The following story appeared in FAIR’s February 27 Legislative Update. To subscribe to FAIR’s Legislative Update click here.

A Yale University law school clinic filed suit last week on behalf of an illegal alien against the Connecticut Department of Corrections alleging it is unconstitutional for its officers to honor U.S. Immigration and Customs Enforcement (ICE) detainers. Under federal regulation, once ICE issues a detainer for an alien in state or local custody for an independent offense, jail officials shall maintain custody for up to 48 hours (excluding weekends and holidays) to allow ICE agents to pick-up the alien. (See 8 C.F.R. 287.7(d))

Yale’s lawsuit stems from the Nov. 2011 arrest of Sergio Brizuela, an illegal alien allegedly living in the New York-Connecticut area for over ten years. Connecticut police arrested the alien for interfering with an officer, driving under a suspended license, and disturbing the peace. Brizuela was subsequently convicted and jailed for these offenses until Feb. 10, 2012. Once he completed his sentence, Connecticut Department of Corrections officers maintained custody of him for an additional 48-hours pursuant to a detainer lodged against him by ICE. Yale professors and students filed a complaint against the Connecticut Department of Corrections officers for honoring the detainer, alleging they violated the Fourth, Tenth, and Fourteenth Amendments to the U.S. Constitution.

Specifically, the complaint argues detainers violate the Fourth Amendment’s prohibition against unreasonable search and seizure for three reasons.

(1) Yale claims Brizuela was unlawfully seized because ICE lacked probable cause or reasonable suspicion to issue the detainer. Therefore, Yale contends that the correctional officers held him without any basis in law.

(2) Yale argues the authority relied upon by the officers to hold Brizuela exceeds the statutory authority Congress granted ICE to issue detainers. Yale claims that the federal regulation requiring local agencies to hold aliens subject to detainers is broader than the statute providing for immigration detainers (8 U.S.C. § 1357(d)), because the statute itself only provides that ICE may issue detainers for aliens in custody for a controlled substance offense. As such, Yale claims detaining Brizuela pursuant to the regulation is an unlawful seizure because it is broader than its authorizing statute.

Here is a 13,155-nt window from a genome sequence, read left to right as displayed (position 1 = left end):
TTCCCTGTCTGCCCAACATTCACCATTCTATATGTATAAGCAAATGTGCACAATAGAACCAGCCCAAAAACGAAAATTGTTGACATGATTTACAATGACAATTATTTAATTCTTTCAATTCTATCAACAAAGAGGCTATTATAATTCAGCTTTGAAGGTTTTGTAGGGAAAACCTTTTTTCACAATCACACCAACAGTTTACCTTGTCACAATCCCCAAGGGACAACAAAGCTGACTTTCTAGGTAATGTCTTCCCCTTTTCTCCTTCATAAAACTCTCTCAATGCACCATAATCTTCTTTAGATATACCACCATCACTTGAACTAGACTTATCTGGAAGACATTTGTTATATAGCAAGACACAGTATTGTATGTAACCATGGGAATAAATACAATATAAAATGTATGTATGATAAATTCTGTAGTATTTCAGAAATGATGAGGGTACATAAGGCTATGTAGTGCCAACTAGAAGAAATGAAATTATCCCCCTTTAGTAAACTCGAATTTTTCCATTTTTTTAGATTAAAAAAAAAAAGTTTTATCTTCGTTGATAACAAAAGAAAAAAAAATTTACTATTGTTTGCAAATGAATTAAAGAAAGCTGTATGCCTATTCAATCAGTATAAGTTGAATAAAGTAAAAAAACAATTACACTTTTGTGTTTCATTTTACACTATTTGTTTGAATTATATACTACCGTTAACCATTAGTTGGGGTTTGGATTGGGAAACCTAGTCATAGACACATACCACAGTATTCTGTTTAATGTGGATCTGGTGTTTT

(3) Yale argues that the continued detention of Brizuela beyond the completion of his sentence for his offenses under state law is the equivalent of a new arrest requiring a showing of probable cause. Because correctional officers did not bring Brizuela before a judge for a probable cause hearing, Yale claims they violated his right to be free from unreasonable seizure under the Fourth Amendment.

Next, Yale claims detainers violate the Tenth Amendment protection against federal commandeering of state personnel. According to Yale, ICE detainers violate the Tenth Amendment by purporting to require state and local officers to hold aliens in custody to enforce federal civil immigration statutes. Thus, Yale argues that because the federal government cannot under the Tenth Amendment use state personnel to implement federal programs, the detainer is unlawful. Furthermore, because Yale claims detainers are unlawful under the Tenth Amendment, it also claims that the Connecticut officers unlawfully seized Brizuela under the Fourth Amendment because the detainer is invalid.

Lastly, Yale argues the detainer violates the Due Process Clause of the Fourteenth Amendment to the U.S. Constitution by infringing upon Brizuela’s fundamental liberty interest to be free from physical restraint. The complaint states Connecticut officers did this in two ways. First, it argues that the state did not have a narrowly tailored, compelling governmental interest in honoring the ICE detainer. Second, because correctional officers held him for ICE without the consent of a judge, Yale claims the risk is high that Brizuela was erroneously held.

In its lawsuit, Yale also seeks to invalidate all current and future ICE detainers in Connecticut by asking the court to authenticate a proposed class of similarly situated aliens held or to be held in local custody for ICE agents.

The lawsuit is the latest effort by illegal alien advocates to dismantle the nation’s immigration enforcement system. Recently, several sanctuary cities and counties have passed ordinances refusing to honor ICE detainers. These include Cook County, IL; San Francisco, CA; Santa Clara County, CA; Washington, DC; and New York City. (See FAIR Legislative Update, Oct. 24, 2011)

Last month, Immigration and Customs Enforcement (ICE) Director, John Morton, denounced Cook County’s refusal to honor ICE detainers as a “serious impediment” to immigration enforcement that “undermines public safety.” (Morton Letter to Preckwinkle, Jan. 4, 2012) He also warned that such ordinances may be illegal because they prohibit local officials from responding to ICE inquiries or sending immigration data to ICE, a possible violation of federal law. (See FAIR Legislative Update, Jan. 17, 2012)